By 2016 plans were underway for a major remodel of the facility through funding from the ARC (Appalachian Regional Commission). The remodel will allow for additional multi-purposing of the building space for archives, exhibits, and Environmental Education programming as well as to house the growing Gift Shop.

In March of 2017 the Gift Shop, originally housed in Old Log, was moved to the main Living Room area of the house and into the old Pine Mountain archive room. The Native American collections, part of the Environmental Education program were moved to the conference room or old gymnasium area. As the renovation of the space in the building continues, the various rooms will most likely be shifted further.

The collections moved [2016] from the Office are now located in the Library reading room and plans are underway for a remodel of the area to house the remaining archival materials now held in West Wind. The move will provide greater access to the historical materials for scholars and the community and for the first time in over fifty years bring the entire archival collections together in one location.

The Library conference room, formerly a gymnasium and later a weaving room, has been converted to a large meeting room as well as housing the Native American collections used in EE instruction. The original library book collections stored in the gymnasium area have been thinned and removed to the Library shelving area.

Collections that focus on the EE botanical program (E. J. Carr Plant Center Book Collection) have been moved to the Boy’s House/Library where there is more bibliographic control of the material. Some West Wind holdings, such as financial records will remain at West Wind for the present time, and only materials critical for researchers are being moved to the new archival space in Boy’s House. Specifically, this will include the processed materials of the Berea microfilm project.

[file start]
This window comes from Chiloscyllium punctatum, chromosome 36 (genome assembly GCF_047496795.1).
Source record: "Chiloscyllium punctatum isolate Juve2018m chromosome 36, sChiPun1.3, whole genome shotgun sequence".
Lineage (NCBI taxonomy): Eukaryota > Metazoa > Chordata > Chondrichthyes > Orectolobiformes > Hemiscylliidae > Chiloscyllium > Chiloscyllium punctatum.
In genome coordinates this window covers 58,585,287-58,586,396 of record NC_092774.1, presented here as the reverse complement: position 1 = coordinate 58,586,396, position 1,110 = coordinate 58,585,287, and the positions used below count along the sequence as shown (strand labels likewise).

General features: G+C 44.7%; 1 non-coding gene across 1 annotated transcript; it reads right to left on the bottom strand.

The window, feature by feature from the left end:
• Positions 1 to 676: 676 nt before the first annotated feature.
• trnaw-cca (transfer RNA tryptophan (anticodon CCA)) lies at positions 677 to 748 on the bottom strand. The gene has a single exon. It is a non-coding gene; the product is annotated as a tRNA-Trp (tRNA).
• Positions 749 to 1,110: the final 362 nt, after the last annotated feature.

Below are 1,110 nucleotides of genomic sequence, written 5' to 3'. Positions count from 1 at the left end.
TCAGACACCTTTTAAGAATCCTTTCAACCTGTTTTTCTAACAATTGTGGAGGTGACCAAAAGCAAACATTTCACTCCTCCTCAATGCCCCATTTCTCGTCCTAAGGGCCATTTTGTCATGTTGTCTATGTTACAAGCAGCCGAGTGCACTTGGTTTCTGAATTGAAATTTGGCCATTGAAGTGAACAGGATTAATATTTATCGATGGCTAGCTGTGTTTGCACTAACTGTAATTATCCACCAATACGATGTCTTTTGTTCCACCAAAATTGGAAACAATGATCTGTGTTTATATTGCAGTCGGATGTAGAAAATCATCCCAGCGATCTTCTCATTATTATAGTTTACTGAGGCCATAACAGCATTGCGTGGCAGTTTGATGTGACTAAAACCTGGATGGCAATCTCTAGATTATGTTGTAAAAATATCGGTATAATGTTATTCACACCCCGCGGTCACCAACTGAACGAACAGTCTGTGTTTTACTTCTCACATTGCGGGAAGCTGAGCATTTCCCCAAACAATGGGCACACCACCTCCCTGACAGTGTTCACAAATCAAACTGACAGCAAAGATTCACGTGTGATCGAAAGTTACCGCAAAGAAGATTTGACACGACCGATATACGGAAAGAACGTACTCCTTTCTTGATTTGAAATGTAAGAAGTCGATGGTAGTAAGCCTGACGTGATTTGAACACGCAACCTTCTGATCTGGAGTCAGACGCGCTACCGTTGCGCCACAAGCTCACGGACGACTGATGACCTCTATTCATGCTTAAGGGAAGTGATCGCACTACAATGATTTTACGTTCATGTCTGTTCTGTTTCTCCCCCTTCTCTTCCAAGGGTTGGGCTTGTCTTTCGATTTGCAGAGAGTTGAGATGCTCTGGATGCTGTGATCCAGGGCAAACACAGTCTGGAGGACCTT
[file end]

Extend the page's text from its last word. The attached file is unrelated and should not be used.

GALLERY I: Boy’s House

GALLERY II: Boy’s House (Library)
LIBRARY INTERIOR (under construction)

Return To:

See Also:


Boy’s House (Library)

Alt. Title

Boys’ House ; The Library ;




Pine Mountain Settlement School, Pine Mountain, KY

Alt. Creator

Mary Rockwell Hook, Architect

Subject Keyword

Boy’s House ; Pine Mountain Settlement School ; Pine Mountain, KY ; Harlan County, KY ; gifts ; J.S. Duncan ; Chicago, IL ; addressograph ; trustees ; Mary Rockwell Hook ; Ethel de Long Zande ; Luigi Zande ; physical structure ; balconies ; sleeping porches ; Library ; archives ; offices ; staff housing ; community outreach ; Environmental Education ; gymnasiums ; weaving rooms ; meeting rooms ; sheds ; facades ; living rooms ; stone steps ; playgrounds ; archival collections ;

Subject LCSH

Boy’s House.
Architecture — Pine Mountain Settlement School.
Pine Mountain Settlement School (Pine Mountain, Ky.) — History.
Harlan County (Ky.) — History.
Historic Buildings — Kentucky — Appalachia.
Rural schools — Kentucky — History.
Schools — Appalachian Region, Southern.

Date Digital

2001-05-27 ; 2013-09-09 ;


Pine Mountain Settlement School, Pine Mountain, KY


J.S. Duncan, Chicago, IL


Collections ; text ; image ;


Original and copies of images, documents, and correspondence in file folders in filing cabinet


Series 10: Built Environment (Physical Plant)




Is related to: Pine Mountain Settlement School Collections, Series 10: Built Environment (Physical Plant) ; Kentucky Virtual Library collections <> [searchable]
Berea College Southern Appalachian Archives <>
Transylvania College Archives <>
Univ. of KY Appalachian Archives <>
National Historic Landmarks Database <>

Coverage Temporal

1919 – present

Coverage Spatial

Pine Mountain, KY ; Harlan County, KY ;


Any display, publication, or public use must credit the Pine Mountain Settlement School. Copyright retained by the creators of certain items in the collection, or their descendants, as stipulated by United States copyright law.




Core documents, correspondence, writings, and administrative papers about Boy’s House ; clippings, photographs, books about Boy’s House ;


Constructed 1919 – 1920


“[Identification of Item],” [Collection Name] [Series Number, if applicable]. Pine Mountain Settlement School Institutional Papers. Pine Mountain Settlement School, Pine Mountain, KY.

Processed By

Helen Hayes Wykle ; Ann Angel Eberhardt ;

Last Updated

2002-07-01 hhw ; 2004-11-30 hhw ; 2013-09-09 hhw ; 2013-09-21 hhw ; 2014-05-12 aae ; 2016-03-09 aae ; 2016-07-29 aae ; 2022-12-14 aae ;



“West Wind.” Series 10: Built Environment (Physical Plant). Pine Mountain Settlement School Institutional Papers. Pine Mountain Settlement School, Pine Mountain, KY. Archival material.